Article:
If that is indeed true then Pakistan is certainly not going to make Iran any happier and cannot change India’s arrangement with Iran. However, right now there is an illusion that Pakistan enjoys good relations with Iran. Such a naked policy will do away with even the comfort of that notion, while also putting to rest the delusion that Pakistan can play the role of a bridge between Saudi Arabia and Iran. So Pakistan can be lazy and wait for Saudi Arabia and China to keep on bailing it out on international forums for the foreseeable future or take a proactive step and reach out to the West again.

But there could even be another factor in Pakistan’s reluctance to call our Iran. Perhaps Pakistan does not want all the attention in the region focused on itself by the Western world for its irresponsibility and support of terrorism.

Advertisements

Pakistan’s Turn to the Dark Side

Source: ARY News

Source: ARY News

If the recent foreign policy developments for Pakistan did not have you worried, then it is time for serious reflection. Ever since President George W. Bush left office, you can feel a distance between Washington and Islamabad. The differences between the two countries were particularly seen at their worst when Pakistan decided to carry out nuclear tests in 1998 during the term of the Clinton administration.

While Pakistan and China have always had very strong ties since the 1970s, but nothing like the China-Pakistan Economic Corridor has ever been seen before. It promises great prosperity for the future, but skeptics see it as yet another neo-colonial scheme in the region which could bring more harm than good. Not to mention the control it could possibly offer to the Chinese authorities in Gwadar.

Of course, the irony is not lost on the Pakistani left progressives and former communists who have been struggling against the military establishment since the 1950s. They recall how Afghan Jihad was mobilized by Pakistani military and masterminded by American National Security experts, out of fears of Soviets reaching the shores of the Persian Gulf. They also recall the harsh bans they had to endure during the Cold War years.

But let’s face it. The CPEC is too grand to be said no to. The magnitude of the project is so grand that even India would have agreed to it, had it been a primary beneficiary. The fact that Pakistan is turning to partners other than the United States and Great Britain for its economic and trade development sounds perfectly fine. Though you can’t help but wonder if the economic development comes at the cost of military alliances and other illegible footnotes.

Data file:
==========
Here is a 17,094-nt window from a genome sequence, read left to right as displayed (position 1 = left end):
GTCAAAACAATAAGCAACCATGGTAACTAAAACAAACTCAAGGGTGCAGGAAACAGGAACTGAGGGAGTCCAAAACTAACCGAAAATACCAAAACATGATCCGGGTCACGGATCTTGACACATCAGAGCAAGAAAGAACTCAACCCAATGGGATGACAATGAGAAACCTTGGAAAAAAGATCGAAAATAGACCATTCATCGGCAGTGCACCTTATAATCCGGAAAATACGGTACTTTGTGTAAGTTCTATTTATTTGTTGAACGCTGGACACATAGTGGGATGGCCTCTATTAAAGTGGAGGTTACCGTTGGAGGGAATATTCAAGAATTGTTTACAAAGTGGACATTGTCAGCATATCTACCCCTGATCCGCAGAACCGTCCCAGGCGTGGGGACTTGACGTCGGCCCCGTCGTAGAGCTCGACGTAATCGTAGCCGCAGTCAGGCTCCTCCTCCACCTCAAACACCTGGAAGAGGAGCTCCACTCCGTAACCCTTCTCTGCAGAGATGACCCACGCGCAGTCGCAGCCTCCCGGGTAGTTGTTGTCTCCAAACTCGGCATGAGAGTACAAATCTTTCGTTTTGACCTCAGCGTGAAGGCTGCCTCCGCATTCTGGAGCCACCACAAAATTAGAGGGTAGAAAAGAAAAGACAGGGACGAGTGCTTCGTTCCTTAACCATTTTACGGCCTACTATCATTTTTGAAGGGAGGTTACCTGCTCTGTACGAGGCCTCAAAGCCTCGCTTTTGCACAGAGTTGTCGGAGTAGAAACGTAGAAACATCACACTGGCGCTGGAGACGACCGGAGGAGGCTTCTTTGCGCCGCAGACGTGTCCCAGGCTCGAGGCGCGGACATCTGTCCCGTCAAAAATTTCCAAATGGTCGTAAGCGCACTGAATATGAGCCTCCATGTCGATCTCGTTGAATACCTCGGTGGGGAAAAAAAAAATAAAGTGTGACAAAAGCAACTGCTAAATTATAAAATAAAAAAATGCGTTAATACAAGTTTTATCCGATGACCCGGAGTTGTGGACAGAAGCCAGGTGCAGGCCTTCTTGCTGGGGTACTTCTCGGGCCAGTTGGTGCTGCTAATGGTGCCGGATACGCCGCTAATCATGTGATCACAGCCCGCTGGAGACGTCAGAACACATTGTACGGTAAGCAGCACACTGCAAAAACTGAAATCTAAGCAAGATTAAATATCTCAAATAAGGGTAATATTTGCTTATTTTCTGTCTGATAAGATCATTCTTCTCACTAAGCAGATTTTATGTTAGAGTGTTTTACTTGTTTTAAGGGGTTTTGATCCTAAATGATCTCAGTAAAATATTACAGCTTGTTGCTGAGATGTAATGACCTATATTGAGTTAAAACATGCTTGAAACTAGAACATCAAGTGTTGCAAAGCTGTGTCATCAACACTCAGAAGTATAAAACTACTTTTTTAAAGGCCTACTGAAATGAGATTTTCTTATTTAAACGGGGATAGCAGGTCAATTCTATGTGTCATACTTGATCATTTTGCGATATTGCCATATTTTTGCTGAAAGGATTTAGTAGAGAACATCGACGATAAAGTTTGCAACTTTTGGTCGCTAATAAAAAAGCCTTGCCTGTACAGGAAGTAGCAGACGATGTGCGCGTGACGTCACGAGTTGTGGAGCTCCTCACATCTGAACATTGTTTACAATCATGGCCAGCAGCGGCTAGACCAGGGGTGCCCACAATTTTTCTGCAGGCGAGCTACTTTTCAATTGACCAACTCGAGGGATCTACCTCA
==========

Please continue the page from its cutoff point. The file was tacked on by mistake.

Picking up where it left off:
Especially since the killing of Osama Ben Laden at the hands of US Navy Seals in Abbottabad, a humiliating episode for the Pakistani state, Pakistan’s position in the Western alliance has never been more precarious. The difference of interest between Washington and Islamabad on military action against certain militant groups in Afghanistan and within Pakistan have even worsened the tensions in the Obama years.

With the gulf of military cooperation apparently widening with a more disinterested US administration, Pakistan is apparently seeking new avenues with more sinister powers. On the surface, it was a welcome development that President Zardari paid a rare visit to Moscow in 2011 and that for the very first time, the Russian military participated in joint military exercises with Pakistan on Pakistani soil. Such an occurrence would have been unimaginable in the 1980s.

There is only one problem. Vladimir Putin and his open intimidation of the Western world. Not only that, his close association with Iran and the brutal Syrian dictator Bashar Al-Assad. At a time when Aleppo has become the greatest battlefield for the conscience of the world, it may not be the best time to favor Russia over the Western world. So let’s just hope the military exercise is just a harmless affair of two old rivals on the road to friendship.

Probably it has been a long while that Pakistani nationalist commentators have been dreaming of Pakistani statesmen standing up to the US authorities on an equal standing. Even though we have had a tradition of strong diplomatic figures from Zulfikar Ali Bhutto to Abdullah Hussain Haroon. So you could expect that Senator Mushahid Hussein Syed’s recent comment at a Washington think tank about the United States no longer being the superpower of the world would see much appreciation.

The only problem is that the statement of the Prime Minister’s envoy could be tantamount to an needless provocation. It could work all very well in terms of harnessing diplomatic leverage and probably it would be unwise not to make soft threats, but if behavior such as this is overdone, it could surely affect Pakistan’s future with the Western world.

Furthermore, it is important to choose your words. Not sure how calling the United States “a declining power” is so flattering, no matter what your objectives are. It has only been a slight sign of Pakistan drifting away from and slipping into the Chinese and Russian camp, other than the usual cockiness of Senator Mushahid Hussain, who is free to get carried away after retirement as much as he wants. It is just that the China-Russia camp does not offer the best of values in human civilization.

It is only a fair point to make that it takes two to tango. Perhaps the United States does not require the partnership of Pakistan as it used to during the twentieth century or perhaps it is sick and tired of nurturing the Pakistani military without the satisfactory fulfillment of its objectives. However, the United States still favors Pakistan enough with its more traditional and liberal politicians largely refraining from supporting a Liberty Caucus resolution in the Congress to declare Pakistan a terrorist state.